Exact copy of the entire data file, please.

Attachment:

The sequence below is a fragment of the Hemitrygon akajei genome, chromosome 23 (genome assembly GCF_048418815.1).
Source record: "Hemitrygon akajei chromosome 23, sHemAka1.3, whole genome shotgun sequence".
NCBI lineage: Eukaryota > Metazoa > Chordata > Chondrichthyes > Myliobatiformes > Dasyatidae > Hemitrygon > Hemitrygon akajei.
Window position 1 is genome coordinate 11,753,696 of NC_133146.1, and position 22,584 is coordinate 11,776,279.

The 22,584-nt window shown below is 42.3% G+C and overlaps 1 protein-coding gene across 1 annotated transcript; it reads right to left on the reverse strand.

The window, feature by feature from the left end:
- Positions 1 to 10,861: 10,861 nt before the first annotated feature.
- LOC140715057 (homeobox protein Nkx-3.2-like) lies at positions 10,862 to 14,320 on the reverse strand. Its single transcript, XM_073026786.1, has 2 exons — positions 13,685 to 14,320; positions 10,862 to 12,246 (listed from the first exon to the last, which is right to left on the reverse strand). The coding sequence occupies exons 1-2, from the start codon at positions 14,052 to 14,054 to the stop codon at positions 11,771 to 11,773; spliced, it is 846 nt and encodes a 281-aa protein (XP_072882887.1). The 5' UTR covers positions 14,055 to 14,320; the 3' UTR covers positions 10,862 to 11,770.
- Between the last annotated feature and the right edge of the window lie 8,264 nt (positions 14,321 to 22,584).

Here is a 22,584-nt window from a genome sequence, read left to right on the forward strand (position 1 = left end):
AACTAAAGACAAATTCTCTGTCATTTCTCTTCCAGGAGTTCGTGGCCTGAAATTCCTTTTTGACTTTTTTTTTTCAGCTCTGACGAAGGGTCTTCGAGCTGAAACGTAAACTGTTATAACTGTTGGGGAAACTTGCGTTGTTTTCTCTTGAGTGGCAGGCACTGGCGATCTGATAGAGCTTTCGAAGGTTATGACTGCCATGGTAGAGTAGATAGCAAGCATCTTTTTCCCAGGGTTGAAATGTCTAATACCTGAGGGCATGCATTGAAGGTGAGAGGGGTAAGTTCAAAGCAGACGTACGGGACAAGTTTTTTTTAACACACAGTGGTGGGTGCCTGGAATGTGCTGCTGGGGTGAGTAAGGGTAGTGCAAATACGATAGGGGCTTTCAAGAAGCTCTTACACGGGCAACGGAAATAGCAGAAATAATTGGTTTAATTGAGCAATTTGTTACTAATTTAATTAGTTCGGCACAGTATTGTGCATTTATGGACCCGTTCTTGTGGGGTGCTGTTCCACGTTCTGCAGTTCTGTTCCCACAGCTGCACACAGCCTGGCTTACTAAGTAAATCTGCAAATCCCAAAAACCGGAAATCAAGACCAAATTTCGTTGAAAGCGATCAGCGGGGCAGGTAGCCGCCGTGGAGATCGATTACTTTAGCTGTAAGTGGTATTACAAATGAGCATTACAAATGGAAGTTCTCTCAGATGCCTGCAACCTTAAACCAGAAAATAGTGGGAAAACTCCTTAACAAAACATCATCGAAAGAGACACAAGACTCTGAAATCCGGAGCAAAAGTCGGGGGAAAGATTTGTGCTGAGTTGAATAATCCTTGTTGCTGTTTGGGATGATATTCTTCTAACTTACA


The sequence below is a fragment of the Hemitrygon akajei genome, chromosome 23 (genome assembly GCF_048418815.1).
Source record: "Hemitrygon akajei chromosome 23, sHemAka1.3, whole genome shotgun sequence".
NCBI lineage: Eukaryota > Metazoa > Chordata > Chondrichthyes > Myliobatiformes > Dasyatidae > Hemitrygon > Hemitrygon akajei.
Window position 1 is genome coordinate 11,753,696 of NC_133146.1, and position 22,584 is coordinate 11,776,279.

The 22,584-nt window shown below is 42.3% G+C and overlaps 1 protein-coding gene across 1 annotated transcript; it reads right to left on the reverse strand.

The window, feature by feature from the left end:
- Positions 1 to 10,861: 10,861 nt before the first annotated feature.
- LOC140715057 (homeobox protein Nkx-3.2-like) lies at positions 10,862 to 14,320 on the reverse strand. Its single transcript, XM_073026786.1, has 2 exons — positions 13,685 to 14,320; positions 10,862 to 12,246 (listed from the first exon to the last, which is right to left on the reverse strand). The coding sequence occupies exons 1-2, from the start codon at positions 14,052 to 14,054 to the stop codon at positions 11,771 to 11,773; spliced, it is 846 nt and encodes a 281-aa protein (XP_072882887.1). The 5' UTR covers positions 14,055 to 14,320; the 3' UTR covers positions 10,862 to 11,770.
- Between the last annotated feature and the right edge of the window lie 8,264 nt (positions 14,321 to 22,584).

Here is a 22,584-nt window from a genome sequence, read left to right on the forward strand (position 1 = left end):
AACTAAAGACAAATTCTCTGTCATTTCTCTTCCAGGAGTTCGTGGCCTGAAATTCCTTTTTGACTTTTTTTTTTCAGCTCTGACGAAGGGTCTTCGAGCTGAAACGTAAACTGTTATAACTGTTGGGGAAACTTGCGTTGTTTTCTCTTGAGTGGCAGGCACTGGCGATCTGATAGAGCTTTCGAAGGTTATGACTGCCATGGTAGAGTAGATAGCAAGCATCTTTTTCCCAGGGTTGAAATGTCTAATACCTGAGGGCATGCATTGAAGGTGAGAGGGGTAAGTTCAAAGCAGACGTACGGGACAAGTTTTTTTTAACACACAGTGGTGGGTGCCTGGAATGTGCTGCTGGGGTGAGTAAGGGTAGTGCAAATACGATAGGGGCTTTCAAGAAGCTCTTACACGGGCAACGGAAATAGCAGAAATAATTGGTTTAATTGAGCAATTTGTTACTAATTTAATTAGTTCGGCACAGTATTGTGCATTTATGGACCCGTTCTTGTGGGGTGCTGTTCCACGTTCTGCAGTTCTGTTCCCACAGCTGCACACAGCCTGGCTTACTAAGTAAATCTGCAAATCCCAAAAACCGGAAATCAAGACCAAATTTCGTTGAAAGCGATCAGCGGGGCAGGTAGCCGCCGTGGAGATCGATTACTTTAGCTGTAAGTGGTATTACAAATGAGCATTACAAATGGAAGTTCTCTCAGATGCCTGCAACCTTAAACCAGAAAATAGTGGGAAAACTCCTTAACAAAACATCATCGAAAGAGACACAAGACTCTGAAATCCGGAGCAAAAGTCGGGGGAAAGATTTGTGCTGAGTTGAATAATCCTTGTTGCTGTTTGGGATGATATTCTTCTAACTTACA